1872# Redis is idle, but at the same time will make Redis more responsive when
1873# there are many keys expiring at the same time, and timeouts may be
1874# handled with more precision.
1875#
1876# The range is between 1 and 500, however a value over 100 is usually not
1877# a good idea. Most users should use the default of 10 and raise this up to
1878# 100 only in environments where very low latency is required.
1879<%- if @conf_hz -%>
1880hz <%= @conf_hz %>
1881<%- end -%>
1882
1883# When a child rewrites the AOF file, if the following option is enabled
1884# the file will be fsync-ed every 32 MB of data generated. This is useful
1885# in order to commit the file to the disk more incrementally and avoid
1886# big latency spikes.
1887<%- if @conf_aof_rewrite_incremental_fsync -%>
1888aof-rewrite-incremental-fsync <%= @conf_aof_rewrite_incremental_fsync %>
1889<%- end -%>
1890
1891################################## INCLUDES ###################################
1892
1893# Include one or more other config files here. This is useful if you
1894# have a standard template that goes to all Redis server but also need
1895# to customize a few per-server settings. Include files can include
1896# other files, so use this wisely.
1897#
1898# include /path/to/local.conf
1899# include /path/to/other.conf
1900<%- if @conf_include -%>
1901<%- @conf_include.each do |include| -%>
1902include <%= include %><%= "\n" -%>
1903<%- end -%>
1904<%- end -%>
1905<%- end -%>
1906<%- if @redis_version_real == "2.8.x" -%>
1907# MANAGED BY PUPPET #
1908#
1909# Redis 2.8 configuration file example
1910
1911# Note on units: when memory size is needed, it is possible to specify
1912# it in the usual form of 1k 5GB 4M and so forth:
1913#
1914# 1k => 1000 bytes
1915# 1kb => 1024 bytes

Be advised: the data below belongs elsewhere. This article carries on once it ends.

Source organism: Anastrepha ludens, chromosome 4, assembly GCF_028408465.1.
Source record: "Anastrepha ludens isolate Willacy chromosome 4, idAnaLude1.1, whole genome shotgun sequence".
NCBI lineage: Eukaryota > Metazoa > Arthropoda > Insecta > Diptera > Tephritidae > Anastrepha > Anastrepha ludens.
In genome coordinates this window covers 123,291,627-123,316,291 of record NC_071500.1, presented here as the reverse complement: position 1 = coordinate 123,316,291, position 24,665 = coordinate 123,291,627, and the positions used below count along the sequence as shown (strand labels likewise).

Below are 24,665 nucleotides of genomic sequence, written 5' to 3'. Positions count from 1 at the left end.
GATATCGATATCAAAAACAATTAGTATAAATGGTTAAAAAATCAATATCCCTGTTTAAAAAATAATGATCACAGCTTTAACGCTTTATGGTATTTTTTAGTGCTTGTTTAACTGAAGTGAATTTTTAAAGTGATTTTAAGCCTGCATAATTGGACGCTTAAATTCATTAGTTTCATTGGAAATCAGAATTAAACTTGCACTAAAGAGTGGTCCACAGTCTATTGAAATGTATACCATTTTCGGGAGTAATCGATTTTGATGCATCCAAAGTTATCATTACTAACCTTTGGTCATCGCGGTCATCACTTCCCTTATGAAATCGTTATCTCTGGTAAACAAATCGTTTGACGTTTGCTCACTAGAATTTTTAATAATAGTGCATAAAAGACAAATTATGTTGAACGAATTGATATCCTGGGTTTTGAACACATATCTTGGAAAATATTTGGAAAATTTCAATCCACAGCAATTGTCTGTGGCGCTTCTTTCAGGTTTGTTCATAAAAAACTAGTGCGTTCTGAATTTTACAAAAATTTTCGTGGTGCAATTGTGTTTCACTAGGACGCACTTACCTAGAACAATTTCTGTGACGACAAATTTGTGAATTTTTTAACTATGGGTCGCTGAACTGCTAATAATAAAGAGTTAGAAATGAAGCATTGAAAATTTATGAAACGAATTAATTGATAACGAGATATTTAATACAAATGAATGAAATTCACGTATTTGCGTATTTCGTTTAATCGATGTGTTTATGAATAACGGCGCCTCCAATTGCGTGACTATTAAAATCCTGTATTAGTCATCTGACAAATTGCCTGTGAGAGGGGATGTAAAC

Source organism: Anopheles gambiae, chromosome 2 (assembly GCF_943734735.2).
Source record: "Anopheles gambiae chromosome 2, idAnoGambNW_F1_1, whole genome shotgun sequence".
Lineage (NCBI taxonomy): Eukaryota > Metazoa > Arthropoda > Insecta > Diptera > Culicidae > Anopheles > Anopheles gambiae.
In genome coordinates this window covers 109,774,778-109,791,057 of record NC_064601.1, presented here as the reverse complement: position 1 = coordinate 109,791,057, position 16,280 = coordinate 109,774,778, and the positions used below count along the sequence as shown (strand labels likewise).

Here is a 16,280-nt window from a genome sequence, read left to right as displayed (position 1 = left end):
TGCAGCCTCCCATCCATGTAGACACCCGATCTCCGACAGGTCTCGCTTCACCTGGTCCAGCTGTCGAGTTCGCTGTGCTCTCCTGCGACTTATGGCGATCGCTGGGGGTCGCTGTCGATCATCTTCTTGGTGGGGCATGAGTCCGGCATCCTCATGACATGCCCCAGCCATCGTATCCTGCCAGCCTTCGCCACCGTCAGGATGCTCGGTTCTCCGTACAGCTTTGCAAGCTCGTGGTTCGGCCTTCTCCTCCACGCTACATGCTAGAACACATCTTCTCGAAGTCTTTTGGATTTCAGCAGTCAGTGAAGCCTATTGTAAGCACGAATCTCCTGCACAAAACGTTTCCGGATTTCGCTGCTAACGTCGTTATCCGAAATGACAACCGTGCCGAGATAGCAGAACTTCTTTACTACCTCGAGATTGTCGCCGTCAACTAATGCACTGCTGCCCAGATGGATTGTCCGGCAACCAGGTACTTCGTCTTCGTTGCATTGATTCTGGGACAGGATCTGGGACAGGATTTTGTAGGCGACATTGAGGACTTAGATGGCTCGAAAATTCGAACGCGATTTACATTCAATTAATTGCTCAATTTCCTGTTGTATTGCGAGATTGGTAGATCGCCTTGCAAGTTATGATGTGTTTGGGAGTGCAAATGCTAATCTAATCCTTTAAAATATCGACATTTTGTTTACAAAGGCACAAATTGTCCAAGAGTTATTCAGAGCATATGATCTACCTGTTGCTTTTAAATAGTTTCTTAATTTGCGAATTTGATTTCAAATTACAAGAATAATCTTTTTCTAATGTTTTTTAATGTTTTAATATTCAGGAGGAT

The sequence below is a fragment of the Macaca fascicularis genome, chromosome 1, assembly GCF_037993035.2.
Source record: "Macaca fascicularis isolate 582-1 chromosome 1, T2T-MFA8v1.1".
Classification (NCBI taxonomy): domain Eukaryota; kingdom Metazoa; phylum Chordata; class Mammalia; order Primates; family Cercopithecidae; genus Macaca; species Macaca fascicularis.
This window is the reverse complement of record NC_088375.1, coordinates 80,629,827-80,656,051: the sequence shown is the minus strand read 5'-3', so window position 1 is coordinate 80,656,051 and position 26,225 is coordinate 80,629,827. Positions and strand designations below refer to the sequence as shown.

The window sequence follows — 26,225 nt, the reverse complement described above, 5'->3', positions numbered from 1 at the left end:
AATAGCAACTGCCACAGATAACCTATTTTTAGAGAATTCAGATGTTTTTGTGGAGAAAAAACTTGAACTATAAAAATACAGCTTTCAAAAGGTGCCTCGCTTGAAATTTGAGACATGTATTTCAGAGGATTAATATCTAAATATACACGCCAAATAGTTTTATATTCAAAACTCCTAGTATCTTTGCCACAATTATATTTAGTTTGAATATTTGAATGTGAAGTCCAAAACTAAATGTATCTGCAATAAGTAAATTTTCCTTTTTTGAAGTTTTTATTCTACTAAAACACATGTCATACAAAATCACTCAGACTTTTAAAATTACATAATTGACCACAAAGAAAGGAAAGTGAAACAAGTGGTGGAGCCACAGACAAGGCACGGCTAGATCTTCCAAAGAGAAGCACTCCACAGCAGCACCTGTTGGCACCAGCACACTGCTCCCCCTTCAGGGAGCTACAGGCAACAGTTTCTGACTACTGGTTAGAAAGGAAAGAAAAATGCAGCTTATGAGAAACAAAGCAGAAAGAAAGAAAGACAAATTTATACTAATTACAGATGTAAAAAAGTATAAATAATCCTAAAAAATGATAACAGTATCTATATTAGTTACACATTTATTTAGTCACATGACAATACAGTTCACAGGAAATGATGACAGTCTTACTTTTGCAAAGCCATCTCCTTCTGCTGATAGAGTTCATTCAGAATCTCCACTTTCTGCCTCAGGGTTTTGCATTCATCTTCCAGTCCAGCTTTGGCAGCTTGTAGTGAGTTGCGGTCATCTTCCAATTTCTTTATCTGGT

1916# 1m => 1000000 bytes
1917# 1mb => 1024*1024 bytes
1918# 1g => 1000000000 bytes
1919# 1gb => 1024*1024*1024 bytes
1920#
1921# units are case insensitive so 1GB 1Gb 1gB are all the same.
1922
1923################################## INCLUDES ###################################
1924
1925# Include one or more other config files here. This is useful if you
1926# have a standard template that goes to all Redis server but also need
1927# to customize a few per-server settings. Include files can include
1928# other files, so use this wisely.
1929#
1930# Notice option "include" won't be rewritten by command "CONFIG REWRITE"
1931# from admin or Redis Sentinel. Since Redis always uses the last processed
1932# line as value of a configuration directive, you'd better put includes
1933# at the beginning of this file to avoid overwriting config change at runtime.
1934#
1935# If instead you are interested in using includes to override configuration
1936# options, it is better to use include as the last line.
1937#
1938# include /path/to/local.conf
1939# include /path/to/other.conf
1940<%- if @conf_include -%>
1941<%- @conf_include.each do |include| -%>
1942include <%= include %><%= "\n" -%>
1943<%- end -%>
1944<%- end -%>
1945
1946################################ GENERAL #####################################
1947
1948# By default Redis does not run as a daemon. Use 'yes' if you need it.
1949# Note that Redis will write a pid file in /var/run/redis.pid when daemonized.
1950<%- if @conf_daemonize -%>
1951daemonize <%= @conf_daemonize %>
1952<%- end -%>
1953
1954# When running daemonized, Redis writes a pid file in /var/run/redis.pid by
1955# default. You can specify a custom pid file location here.